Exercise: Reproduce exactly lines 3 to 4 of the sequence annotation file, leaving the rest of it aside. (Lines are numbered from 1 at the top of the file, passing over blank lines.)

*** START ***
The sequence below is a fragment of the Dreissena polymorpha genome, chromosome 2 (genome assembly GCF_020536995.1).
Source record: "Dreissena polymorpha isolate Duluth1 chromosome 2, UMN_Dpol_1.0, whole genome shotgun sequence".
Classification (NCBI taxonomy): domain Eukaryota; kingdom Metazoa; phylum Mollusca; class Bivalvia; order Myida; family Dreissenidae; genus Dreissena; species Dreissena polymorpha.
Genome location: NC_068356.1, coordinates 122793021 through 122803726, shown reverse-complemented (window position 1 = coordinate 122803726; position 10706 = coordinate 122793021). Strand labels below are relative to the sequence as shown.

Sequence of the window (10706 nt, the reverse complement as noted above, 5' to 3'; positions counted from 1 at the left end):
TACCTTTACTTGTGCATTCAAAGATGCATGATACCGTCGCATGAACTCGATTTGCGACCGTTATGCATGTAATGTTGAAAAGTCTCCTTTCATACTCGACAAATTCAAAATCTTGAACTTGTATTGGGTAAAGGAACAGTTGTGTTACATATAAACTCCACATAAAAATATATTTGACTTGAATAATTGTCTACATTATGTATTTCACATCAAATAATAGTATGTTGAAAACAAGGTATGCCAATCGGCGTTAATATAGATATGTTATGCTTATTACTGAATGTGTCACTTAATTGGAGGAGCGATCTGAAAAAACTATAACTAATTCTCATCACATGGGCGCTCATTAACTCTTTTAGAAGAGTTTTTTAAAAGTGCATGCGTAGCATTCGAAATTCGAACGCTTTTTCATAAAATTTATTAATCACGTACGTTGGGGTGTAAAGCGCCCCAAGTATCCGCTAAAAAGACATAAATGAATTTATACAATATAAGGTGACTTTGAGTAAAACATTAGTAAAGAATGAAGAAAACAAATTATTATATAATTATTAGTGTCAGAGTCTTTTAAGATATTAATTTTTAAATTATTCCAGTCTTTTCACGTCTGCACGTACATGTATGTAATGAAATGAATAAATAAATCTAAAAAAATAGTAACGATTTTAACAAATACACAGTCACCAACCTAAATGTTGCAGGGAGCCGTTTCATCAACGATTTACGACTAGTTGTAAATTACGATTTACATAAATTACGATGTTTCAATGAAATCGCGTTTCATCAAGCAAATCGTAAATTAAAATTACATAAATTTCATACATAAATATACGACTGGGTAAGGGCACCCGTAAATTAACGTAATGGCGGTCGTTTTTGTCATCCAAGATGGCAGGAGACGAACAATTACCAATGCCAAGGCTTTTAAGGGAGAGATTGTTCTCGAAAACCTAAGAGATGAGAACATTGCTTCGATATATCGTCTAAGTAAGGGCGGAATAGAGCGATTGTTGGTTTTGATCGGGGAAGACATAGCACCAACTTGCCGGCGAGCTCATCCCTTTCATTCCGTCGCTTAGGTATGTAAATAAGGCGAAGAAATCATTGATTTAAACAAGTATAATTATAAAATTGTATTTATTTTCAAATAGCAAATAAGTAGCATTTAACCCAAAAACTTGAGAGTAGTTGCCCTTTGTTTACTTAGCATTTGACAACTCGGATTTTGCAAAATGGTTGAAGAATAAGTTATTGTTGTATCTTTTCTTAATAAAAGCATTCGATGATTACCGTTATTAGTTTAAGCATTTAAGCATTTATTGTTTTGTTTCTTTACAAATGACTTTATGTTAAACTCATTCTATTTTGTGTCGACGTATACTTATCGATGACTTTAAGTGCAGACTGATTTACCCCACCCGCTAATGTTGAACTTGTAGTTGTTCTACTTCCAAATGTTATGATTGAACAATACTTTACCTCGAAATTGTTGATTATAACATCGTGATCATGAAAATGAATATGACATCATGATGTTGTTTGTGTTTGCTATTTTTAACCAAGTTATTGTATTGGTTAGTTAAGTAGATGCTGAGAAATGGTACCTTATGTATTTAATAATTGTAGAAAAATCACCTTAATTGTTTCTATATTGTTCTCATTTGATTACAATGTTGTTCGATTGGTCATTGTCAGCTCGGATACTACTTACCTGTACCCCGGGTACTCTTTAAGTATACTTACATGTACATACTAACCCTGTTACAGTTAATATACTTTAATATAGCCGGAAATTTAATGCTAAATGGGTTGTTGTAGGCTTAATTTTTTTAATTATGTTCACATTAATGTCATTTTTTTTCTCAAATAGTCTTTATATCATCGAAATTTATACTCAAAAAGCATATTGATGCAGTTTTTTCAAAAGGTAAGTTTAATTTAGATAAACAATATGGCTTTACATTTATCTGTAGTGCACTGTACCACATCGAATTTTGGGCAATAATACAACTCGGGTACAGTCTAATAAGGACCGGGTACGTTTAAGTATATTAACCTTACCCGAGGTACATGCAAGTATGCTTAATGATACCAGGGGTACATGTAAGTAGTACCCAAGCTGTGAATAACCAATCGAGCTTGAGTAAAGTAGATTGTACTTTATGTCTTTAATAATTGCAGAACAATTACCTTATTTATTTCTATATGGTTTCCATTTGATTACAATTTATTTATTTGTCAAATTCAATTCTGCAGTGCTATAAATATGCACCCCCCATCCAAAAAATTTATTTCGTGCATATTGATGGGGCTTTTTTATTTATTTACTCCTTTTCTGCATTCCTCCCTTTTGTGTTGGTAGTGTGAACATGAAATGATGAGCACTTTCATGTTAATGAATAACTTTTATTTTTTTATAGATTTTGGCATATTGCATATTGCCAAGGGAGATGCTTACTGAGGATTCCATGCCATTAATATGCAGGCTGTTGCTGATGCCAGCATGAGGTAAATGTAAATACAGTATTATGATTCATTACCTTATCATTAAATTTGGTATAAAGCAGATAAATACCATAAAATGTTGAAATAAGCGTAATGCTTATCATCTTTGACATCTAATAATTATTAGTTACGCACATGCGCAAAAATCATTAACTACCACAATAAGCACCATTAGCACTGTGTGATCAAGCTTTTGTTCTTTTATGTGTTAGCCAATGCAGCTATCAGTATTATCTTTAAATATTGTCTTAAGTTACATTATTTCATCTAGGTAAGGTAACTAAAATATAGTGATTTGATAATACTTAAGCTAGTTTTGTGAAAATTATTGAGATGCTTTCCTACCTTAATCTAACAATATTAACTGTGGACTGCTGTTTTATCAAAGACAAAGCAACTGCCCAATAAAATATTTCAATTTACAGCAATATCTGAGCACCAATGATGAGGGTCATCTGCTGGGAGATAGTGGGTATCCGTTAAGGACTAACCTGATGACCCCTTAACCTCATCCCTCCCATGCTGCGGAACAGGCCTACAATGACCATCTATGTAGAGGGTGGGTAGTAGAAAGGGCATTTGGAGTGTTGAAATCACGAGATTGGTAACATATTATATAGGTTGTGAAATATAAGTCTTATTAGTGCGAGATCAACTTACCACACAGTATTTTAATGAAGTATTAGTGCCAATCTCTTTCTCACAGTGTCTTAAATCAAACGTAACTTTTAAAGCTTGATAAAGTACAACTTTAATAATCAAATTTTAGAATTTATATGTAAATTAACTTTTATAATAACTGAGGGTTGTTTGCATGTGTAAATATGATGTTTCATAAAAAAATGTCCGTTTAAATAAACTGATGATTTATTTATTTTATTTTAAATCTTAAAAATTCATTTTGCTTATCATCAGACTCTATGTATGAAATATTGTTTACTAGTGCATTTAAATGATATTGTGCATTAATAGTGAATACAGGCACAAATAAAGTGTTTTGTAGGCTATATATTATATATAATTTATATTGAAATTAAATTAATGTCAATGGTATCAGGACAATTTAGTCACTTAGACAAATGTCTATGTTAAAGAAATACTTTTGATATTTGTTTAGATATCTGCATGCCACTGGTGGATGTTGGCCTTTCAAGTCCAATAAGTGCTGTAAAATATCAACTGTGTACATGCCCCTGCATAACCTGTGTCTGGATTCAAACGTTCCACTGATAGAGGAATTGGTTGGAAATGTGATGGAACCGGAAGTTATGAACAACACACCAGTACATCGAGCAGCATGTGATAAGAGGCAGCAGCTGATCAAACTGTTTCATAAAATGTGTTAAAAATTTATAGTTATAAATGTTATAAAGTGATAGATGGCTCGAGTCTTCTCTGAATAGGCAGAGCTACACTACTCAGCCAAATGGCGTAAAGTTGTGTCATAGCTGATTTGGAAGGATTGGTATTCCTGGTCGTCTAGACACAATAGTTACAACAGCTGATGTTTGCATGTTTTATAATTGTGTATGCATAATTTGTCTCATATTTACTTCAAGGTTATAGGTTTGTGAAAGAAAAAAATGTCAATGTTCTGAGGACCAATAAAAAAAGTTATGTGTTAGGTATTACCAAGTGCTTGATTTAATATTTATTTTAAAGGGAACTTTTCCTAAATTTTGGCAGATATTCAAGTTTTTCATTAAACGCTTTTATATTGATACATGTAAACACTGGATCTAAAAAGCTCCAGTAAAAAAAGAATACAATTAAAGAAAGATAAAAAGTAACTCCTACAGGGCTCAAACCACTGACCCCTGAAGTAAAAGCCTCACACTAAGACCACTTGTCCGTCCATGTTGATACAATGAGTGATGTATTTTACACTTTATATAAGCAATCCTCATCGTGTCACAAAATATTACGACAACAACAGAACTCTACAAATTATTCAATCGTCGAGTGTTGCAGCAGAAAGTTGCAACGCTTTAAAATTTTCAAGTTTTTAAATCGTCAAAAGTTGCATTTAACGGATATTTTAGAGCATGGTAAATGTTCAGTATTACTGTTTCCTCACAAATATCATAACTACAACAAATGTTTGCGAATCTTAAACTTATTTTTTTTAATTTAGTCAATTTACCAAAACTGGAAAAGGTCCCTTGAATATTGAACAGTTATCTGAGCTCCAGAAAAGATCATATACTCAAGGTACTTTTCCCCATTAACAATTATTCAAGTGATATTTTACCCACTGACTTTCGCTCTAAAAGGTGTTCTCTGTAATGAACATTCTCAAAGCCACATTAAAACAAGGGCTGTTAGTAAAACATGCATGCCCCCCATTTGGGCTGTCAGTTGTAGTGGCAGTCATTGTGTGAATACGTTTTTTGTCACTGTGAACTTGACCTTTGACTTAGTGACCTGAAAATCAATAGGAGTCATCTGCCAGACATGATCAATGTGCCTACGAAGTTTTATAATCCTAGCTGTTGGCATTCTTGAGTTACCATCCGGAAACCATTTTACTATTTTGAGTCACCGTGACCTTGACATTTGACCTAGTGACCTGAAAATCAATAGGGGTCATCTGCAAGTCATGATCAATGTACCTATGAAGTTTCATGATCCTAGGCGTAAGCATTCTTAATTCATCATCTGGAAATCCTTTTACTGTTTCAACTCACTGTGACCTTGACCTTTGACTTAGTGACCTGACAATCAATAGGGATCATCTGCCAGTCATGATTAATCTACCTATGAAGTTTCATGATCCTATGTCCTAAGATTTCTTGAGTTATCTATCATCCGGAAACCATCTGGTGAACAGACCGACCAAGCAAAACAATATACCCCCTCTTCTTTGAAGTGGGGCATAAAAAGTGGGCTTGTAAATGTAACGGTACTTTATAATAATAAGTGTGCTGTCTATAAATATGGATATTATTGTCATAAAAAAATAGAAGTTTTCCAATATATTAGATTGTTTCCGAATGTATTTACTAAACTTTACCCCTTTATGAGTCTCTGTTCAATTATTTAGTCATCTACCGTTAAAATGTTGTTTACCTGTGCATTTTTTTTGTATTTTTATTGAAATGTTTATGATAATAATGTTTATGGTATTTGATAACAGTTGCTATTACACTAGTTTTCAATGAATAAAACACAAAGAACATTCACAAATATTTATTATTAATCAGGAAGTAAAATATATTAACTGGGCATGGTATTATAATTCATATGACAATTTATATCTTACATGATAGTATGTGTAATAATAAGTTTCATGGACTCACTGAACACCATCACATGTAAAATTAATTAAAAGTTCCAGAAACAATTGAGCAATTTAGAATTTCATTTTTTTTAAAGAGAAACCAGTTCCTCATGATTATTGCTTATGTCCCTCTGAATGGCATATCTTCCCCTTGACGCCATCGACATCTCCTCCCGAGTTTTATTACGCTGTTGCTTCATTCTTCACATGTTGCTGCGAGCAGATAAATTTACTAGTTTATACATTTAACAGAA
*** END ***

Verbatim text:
Classification (NCBI taxonomy): domain Eukaryota; kingdom Metazoa; phylum Mollusca; class Bivalvia; order Myida; family Dreissenidae; genus Dreissena; species Dreissena polymorpha.
Genome location: NC_068356.1, coordinates 122793021 through 122803726, shown reverse-complemented (window position 1 = coordinate 122803726; position 10706 = coordinate 122793021). Strand labels below are relative to the sequence as shown.